January/February 2017 Issue Preview
In the January/February issue of Woodworker’s Journal, you’ll find classic projects with an updated twist to start your shop year off right. What better addition to your shop than a solid new Workbench? Or, perhaps you’d like to start off smaller, with a Chairside Caddy or a Classic Step Stool? The Spade Bookcase has a classic Arts and Crafts design, while a knockdown Finishing Turntable is another handy addition to your shop. Is improving your shop skills among your New Year’s resolutions? Start off by learning six methods of circle-cutting, plus find out how to use stain to “upgrade” your wood.
Workbench: This heavy-duty bench from Sandor Nagyszalanczy combines designs from traditional benches, meant to support hand tool woodworking, with elements that support a contemporary work style that incorporates portable power tools.
Spade Bookcase: Spade-shaped inlays, a secret dovetail drawer and locking miter joints make this Arts & Crafts styled bookcase a rewarding shop challenge.
Classic Step Stool: Made with just five boards of home center lumber and an afternoon of shop time, this handy little home addition gives a step up to those who need it.
Chairside Caddy: This single-drawer box handsomely holds what you need next to you. It’s created on a scroll saw, and the drawer pull is designed to resemble a fishing lure.
Jigs & Fixtures: Need to spray occasionally but no need (or room) for a spray booth? This knockdown turntable gives you 360˚ access to your workpiece.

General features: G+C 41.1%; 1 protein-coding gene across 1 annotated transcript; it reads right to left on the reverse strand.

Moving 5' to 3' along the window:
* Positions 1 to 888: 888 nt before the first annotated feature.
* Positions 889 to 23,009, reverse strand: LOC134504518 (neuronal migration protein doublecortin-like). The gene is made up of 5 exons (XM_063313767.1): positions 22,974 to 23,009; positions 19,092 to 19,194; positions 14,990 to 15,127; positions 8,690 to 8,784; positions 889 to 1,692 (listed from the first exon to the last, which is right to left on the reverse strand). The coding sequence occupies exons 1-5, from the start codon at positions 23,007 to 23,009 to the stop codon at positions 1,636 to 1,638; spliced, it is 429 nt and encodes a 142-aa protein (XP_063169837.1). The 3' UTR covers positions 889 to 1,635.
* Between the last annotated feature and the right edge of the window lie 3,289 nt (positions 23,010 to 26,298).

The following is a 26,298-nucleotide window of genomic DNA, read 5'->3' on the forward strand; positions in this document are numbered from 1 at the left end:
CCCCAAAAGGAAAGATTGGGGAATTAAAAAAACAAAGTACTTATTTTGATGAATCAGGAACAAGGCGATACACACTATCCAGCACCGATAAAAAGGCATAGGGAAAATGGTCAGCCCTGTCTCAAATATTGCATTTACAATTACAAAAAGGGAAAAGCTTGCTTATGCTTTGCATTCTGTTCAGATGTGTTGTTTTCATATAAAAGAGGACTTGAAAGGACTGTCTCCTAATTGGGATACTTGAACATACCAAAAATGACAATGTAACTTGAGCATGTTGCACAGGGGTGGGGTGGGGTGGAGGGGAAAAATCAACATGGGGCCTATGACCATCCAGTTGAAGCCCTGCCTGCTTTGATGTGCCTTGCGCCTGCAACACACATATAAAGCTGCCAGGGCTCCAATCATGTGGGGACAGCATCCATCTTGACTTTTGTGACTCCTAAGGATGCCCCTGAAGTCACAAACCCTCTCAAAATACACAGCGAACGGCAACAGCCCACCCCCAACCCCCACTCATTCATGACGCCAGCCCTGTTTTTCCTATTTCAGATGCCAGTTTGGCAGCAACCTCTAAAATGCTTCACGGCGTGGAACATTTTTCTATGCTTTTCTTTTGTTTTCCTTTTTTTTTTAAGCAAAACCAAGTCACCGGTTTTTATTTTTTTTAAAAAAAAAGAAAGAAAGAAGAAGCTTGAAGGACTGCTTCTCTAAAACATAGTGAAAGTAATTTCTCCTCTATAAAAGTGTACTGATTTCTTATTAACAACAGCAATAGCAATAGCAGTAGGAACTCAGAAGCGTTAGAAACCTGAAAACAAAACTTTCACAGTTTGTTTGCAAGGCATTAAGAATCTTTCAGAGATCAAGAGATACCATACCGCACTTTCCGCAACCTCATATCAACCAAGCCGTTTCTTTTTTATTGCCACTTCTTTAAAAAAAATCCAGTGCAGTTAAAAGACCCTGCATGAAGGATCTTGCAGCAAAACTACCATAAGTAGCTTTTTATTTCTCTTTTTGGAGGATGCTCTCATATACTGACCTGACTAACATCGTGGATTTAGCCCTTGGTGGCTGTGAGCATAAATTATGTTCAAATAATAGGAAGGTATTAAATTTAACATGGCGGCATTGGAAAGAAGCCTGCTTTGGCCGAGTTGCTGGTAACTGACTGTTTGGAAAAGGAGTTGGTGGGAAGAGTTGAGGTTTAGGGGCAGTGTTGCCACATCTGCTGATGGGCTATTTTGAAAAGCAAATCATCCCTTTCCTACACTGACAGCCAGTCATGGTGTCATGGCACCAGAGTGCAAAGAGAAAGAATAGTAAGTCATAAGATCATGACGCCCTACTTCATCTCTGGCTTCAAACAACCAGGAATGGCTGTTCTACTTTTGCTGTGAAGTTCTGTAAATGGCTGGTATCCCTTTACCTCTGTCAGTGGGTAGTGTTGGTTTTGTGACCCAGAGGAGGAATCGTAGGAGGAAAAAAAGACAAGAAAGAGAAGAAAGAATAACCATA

Techniques: Learn six different methods for cutting circles – plus how to avoid saw marks on your final piece.
Learn how to use two miter gauges to create a crosscut jig for making miter cuts or crosscuts.
When making interior cuts that will be more difficult to clean up, take your time and cut as close to the layout line as you can.
Woodworking historian Ernie Conover takes you for an inside look into the Yale University’s Rhode Island Furniture Symposium.
Chris Marshall demonstrates how to create a simple table saw jig to cut perfect circles of wood using just about any table saw in just a few steps.
Carole Rothman expands on her tips and tricks for gluing, clamping and sanding small box pieces for her Chairside Caddy…
Sandor Nagyszalanczy takes you through the process of adding end and side vises to your workbench with this step-by-step demonstration video.
Want something that looks just like ivory but without hurting any elephants? Expert woodturner Ernie Conover shows you how to create pieces with the unique and beautiful tagua nut.